The way the question is written, the answer is that your withdrawal rate must be whatever the constant growth rate of the account is. In other words, if your account is worth $100 and makes 5% each year, you can safely withdraw $5, or about 4.762%, of the EOY balance (or 5% of the BOY balance) each year perpetually.
However, you what you probably mean to ask is what the withdrawal amount should be to amortize the account over a given period. The balance B at month m = 0 is B(0) = p0. Assume a monthly interest rate of r and a total number of months M. The balance at month B(m + 1) = r * p0 - X, where X is the monthly withdrawal rate. If we want to exhaust the money after M months then we get B(M) = 0. Let's write out some terms:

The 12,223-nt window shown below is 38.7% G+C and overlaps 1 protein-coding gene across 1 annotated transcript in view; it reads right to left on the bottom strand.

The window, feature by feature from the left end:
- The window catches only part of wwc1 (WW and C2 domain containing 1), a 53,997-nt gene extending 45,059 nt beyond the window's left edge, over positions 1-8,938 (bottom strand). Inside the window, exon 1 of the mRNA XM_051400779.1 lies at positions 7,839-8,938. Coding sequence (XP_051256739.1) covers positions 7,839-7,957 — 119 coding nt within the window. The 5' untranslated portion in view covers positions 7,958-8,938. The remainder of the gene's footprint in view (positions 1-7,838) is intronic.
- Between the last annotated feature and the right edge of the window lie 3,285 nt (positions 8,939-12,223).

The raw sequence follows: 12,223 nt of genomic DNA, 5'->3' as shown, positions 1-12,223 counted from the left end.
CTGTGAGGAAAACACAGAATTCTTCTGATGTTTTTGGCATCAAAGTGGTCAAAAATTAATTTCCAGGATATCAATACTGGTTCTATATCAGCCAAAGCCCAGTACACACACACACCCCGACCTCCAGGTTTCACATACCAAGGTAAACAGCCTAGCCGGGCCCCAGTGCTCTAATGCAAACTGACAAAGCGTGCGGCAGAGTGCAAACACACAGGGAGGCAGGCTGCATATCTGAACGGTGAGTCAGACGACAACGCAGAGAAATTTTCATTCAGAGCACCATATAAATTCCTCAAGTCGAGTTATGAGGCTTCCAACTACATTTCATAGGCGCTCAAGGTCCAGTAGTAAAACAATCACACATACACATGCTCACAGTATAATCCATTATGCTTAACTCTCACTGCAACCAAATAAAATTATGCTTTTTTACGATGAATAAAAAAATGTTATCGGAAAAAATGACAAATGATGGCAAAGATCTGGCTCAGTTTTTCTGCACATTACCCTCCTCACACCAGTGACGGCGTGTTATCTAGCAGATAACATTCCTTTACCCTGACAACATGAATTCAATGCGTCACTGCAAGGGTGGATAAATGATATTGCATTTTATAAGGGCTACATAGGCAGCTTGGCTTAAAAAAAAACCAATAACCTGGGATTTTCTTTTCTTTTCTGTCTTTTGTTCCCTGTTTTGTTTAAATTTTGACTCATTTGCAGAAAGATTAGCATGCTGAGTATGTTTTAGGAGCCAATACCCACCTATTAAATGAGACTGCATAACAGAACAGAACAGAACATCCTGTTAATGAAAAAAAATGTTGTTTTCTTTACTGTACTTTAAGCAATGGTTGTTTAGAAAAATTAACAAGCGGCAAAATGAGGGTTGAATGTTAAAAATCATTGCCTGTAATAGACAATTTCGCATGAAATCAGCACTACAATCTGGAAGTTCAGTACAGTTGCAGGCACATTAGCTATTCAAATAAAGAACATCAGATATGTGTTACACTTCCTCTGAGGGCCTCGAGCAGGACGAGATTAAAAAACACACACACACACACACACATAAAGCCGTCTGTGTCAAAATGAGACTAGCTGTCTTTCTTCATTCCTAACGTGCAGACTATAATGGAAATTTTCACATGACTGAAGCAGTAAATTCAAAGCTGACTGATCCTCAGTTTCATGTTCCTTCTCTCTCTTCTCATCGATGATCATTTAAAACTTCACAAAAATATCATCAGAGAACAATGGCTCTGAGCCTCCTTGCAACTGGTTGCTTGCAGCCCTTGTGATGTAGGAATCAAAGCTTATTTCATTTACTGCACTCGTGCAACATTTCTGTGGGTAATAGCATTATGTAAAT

1 r * p0 - X
2 r * (r * p0 - X) - X = r^2 * p0 - r * X - X
3 r * (r^2 * p0 - r * X - X) - X = r^3 * p0 - r^2 * X - r * X - X
k r^k * p0 - X * (r^(k-1) + r^(k-2) + … + 1)
We can use the partial sum formula to simplify the sum of powers of r to get:
B(k) = r^k * p0 - X * (r^k - 1) / (r - 1)
When k = M we require that B(k) = 0:
B(M) = r^M * p0 - X * (r^M - 1) / (r - 1) = 0
r^M * p0 = X * (r^M - 1) / (r - 1)
r^M * p0 * (r - 1) / (r^M - 1) = X
So, if p0 = $100k, r = 5% per year = 1.004074 and M = 240 (20 years), then the monthly withdrawal rate is:
X = 2.653219 * $100k * (0.004074) / (1.653219)
This is basically the same way mortgage amortization is done. Note that this is taking out the same payment but different percentages, which is probably a lot closer to what you're really looking for.